Pulse Nightclub shooter’s wife speaks at fundraiser for Muslim legal defense fund

ORLANDO, Fla. — For the first time since she was acquitted, we are hearing from the Pulse shooter’s wife about the seconds and hours after investigators burst into her home.

The last time we saw Noor Salman was when she walked out of the Orange County Jail on March 30, 2018.

Thursday night, she spoke at a gala fundraiser for the Muslim Legal Fund of America, who helped defend her.

Read: onePULSE Foundation to open applications for 49 scholarships in memory of Pulse victims

Salman described the moment federal agents woke her up in the early morning hours on January 16, 2017.

“Close your eyes and imagine being asleep,” Salman said. “You open your door to gun, to law enforcement with guns pointed at you. And all you can think about is your scared 4-year-old that just left.”

The arrest and charge of aiding and abetting her husband came more than a year and a half after her husband killed 49 people at the Pulse Nightclub in Orlando.

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The FBI claimed she knew what her husband had planned and helped him carry out the attack.

She said she unexpectedly was taken from her home, strip searched, handcuffed and put in a room.

“You sit there alone and hopeless and wonder if you will ever see your child again,” she said.

At the online event for the Muslim Legal Fund of America, a charity that funds legal work and programs to defend Muslims against injustice, she gave an emotional story.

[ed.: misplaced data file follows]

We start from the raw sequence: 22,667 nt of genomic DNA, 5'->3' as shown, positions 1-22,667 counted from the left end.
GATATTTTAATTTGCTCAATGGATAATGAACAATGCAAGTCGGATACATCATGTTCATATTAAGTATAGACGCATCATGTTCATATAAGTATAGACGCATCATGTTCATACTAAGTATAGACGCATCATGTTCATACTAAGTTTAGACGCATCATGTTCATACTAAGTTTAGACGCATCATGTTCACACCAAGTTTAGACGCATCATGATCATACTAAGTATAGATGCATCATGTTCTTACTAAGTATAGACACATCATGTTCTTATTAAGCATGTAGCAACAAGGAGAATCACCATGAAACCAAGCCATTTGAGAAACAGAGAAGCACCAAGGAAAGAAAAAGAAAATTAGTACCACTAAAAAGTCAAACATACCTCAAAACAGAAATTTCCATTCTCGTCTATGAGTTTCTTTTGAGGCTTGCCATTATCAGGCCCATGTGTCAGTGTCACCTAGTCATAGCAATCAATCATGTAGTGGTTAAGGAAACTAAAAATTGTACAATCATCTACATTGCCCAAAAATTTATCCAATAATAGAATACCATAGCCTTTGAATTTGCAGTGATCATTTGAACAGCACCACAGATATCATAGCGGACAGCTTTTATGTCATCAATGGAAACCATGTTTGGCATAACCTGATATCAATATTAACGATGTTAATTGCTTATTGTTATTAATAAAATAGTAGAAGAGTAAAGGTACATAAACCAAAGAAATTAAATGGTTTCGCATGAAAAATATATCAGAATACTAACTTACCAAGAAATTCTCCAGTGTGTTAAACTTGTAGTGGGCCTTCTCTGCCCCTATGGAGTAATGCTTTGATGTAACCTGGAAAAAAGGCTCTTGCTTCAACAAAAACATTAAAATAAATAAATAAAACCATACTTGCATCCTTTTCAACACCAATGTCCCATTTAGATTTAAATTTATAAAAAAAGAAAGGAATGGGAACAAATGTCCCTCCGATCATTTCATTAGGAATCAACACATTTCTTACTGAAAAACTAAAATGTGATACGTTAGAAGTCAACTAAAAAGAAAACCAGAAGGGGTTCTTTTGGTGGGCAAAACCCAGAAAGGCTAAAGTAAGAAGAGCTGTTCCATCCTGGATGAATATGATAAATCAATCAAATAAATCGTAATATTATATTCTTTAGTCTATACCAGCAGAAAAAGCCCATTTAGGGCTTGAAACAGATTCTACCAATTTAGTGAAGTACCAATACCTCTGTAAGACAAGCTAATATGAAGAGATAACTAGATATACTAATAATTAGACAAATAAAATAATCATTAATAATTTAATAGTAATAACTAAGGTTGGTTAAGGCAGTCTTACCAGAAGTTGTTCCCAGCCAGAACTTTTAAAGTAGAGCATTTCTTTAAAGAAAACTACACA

Watch: 2 women arrested following hit-and-run crash that killed woman on motorcycle in Orange County

But you don’t see her as she spoke about what it was like being called a villain.

“And despite the life you have lead and the love you have shown others you are accused of causing the the terrible tragic deaths of so many others,” she said.

She spent more than a year in isolation, saying she was innocent and unsure of her fate.

“All you understand is 12 people who do not know you have you fate in their hands,” she said. “There decision to acquit or not acquit is that was most important question in your life.”

She said a once happy girl now only dresses in black and it is hard to see the beauty in the world.

“Today, I jump when I hear sirens, I cannot sleep without a pill and I never want to leave my home,” she said.

Shannon Butler

Shannon Butler, WFTV.com

Shannon joined the Eyewitness News team in 2013.

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